Wednesday, 17 April 2013

HiveMind FortuneReader reading collective minds on twitter

headHiveMind Fortune Reader sketch Here are draft designs for HiveMind FortuneTeller. There rough, but it's forming into something slowly...

It's not quite the right look, but the general vibe is a creepy head (fortune readers have to look creepy) with a screen to show the data inside the mind.

Twitter mind read in action

This video shows the current visualisation of the mind reading. This is a Processing sketch, that pulls a set of admin parametes from a remote Google spreadsheet, then uses it to form a query upon the Twitter API.

Below is a sceen shot, but the video shows it live

HiveMind FortuneReader screenshot

Concept drawings :)

I'm still working up the design, so thought I'd try a concept drawing as graphic novel to see if that gave me any sideways ideas. This is even rougher!
Hive-mind Fortune-reader as a graphic novel

Monday, 8 April 2013

Making a restricted-key data input by physically hacking up a keyboard

Hive-mind Fortune-reader

This is roughly what the keyboard will look like on the fortune teller machine. It is needed to allow people to enter their twitter name. It's neat, but not really quite the ideal look. It could quite happily benefit from being steampunked or even just fairground-punked or something. If time allowed, I might have carved wooden keys. Actually maybe, Bakelite..

Hey ho, in the meantime it delivers the necessary, even if a little un-designed.
Hacking a keyboard

On the other hand, the good thing about testing these possibilities is that you get to hack through plastic in a generally therapeutic way...

Before and after...
Hacking a keyboardHacking a keyboard

To start with, first unscrew everything, to reveal the innards...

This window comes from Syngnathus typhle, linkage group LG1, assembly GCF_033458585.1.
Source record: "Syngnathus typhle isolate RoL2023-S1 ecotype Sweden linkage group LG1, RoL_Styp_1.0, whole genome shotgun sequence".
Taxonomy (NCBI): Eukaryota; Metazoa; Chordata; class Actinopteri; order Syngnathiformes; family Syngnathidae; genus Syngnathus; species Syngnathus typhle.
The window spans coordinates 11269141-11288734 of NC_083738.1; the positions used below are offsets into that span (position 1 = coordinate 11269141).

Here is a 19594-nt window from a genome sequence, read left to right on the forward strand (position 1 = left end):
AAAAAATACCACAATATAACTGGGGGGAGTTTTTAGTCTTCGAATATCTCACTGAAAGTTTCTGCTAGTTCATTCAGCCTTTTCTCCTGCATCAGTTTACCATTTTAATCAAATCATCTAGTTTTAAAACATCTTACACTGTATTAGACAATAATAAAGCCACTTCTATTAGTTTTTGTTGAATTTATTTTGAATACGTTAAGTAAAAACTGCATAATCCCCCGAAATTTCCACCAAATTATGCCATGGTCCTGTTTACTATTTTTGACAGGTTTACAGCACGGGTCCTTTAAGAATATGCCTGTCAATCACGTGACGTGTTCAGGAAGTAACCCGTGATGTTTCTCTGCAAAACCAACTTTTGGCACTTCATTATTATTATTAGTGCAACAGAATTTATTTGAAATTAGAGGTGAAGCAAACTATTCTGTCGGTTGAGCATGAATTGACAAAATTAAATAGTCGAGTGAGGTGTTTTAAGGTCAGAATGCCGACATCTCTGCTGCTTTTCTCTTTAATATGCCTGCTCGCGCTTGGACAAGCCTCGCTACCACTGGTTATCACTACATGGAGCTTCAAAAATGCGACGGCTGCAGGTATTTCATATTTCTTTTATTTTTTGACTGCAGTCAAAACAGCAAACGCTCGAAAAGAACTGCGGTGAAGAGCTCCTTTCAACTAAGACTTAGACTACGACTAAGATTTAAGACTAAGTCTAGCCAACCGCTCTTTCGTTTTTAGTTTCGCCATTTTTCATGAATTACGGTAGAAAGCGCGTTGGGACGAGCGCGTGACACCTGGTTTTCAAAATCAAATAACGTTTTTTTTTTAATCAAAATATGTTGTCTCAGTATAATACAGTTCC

Hacking a keyboard
Hacking a keyboard

The key mechanism is great...
Hacking a keyboard Hacking a keyboard

Hacking off the end of the board eighteenth-century-ship style - with a saw, then planimg it down - so enjoyable!
Hacking a keyboard Hacking a keyboard

This looked pretty neat in the spring...
Hacking a keyboard

But underneath all that, there's a rather sensitive set of plastic circuit matrices. These capture the physical presses of keys and make the corresponding electronic connections
Hacking a keyboard Hacking a keyboard

Sadly, I managed to kill the first board by some rather unsubtle trimming (subtltey is not really my thing), so take two was rather more careful. Trim the plastic and just fold the silicone and printed acetate key-press sheets...
Hacking a keyboard Hacking a keyboard

There are two sheets of contacts, separated by a masking sheet. The top sheet has a matrix of electrodes which can connect to corresponding contacts on the bottom sheet. In the middle, the masking sheet has holes that control which contacts can touch. Before folding the sheets, the contacts for any keys that need to be neutralised (like CTRL or WINDOWS or ALT) need to be prevented from touching, and therefore activating anything undesirable!

What you can't really see here is the sellotape used to do this. This was applied accross the sheets to mask the contacts. This needed some filigree-level scalpel work to cut round the screw fittings...

Hacking a keyboard

This is the orignal gaffer tape attempt which was too crude...
Hacking a keyboard Hacking a keyboard

Eventually though, the second attempt worked and the cut down keyboard finally worked..
Hacking a keyboard Hacking a keyboard

This works, but I still want to individually re-create each key...
Hacking a keyboard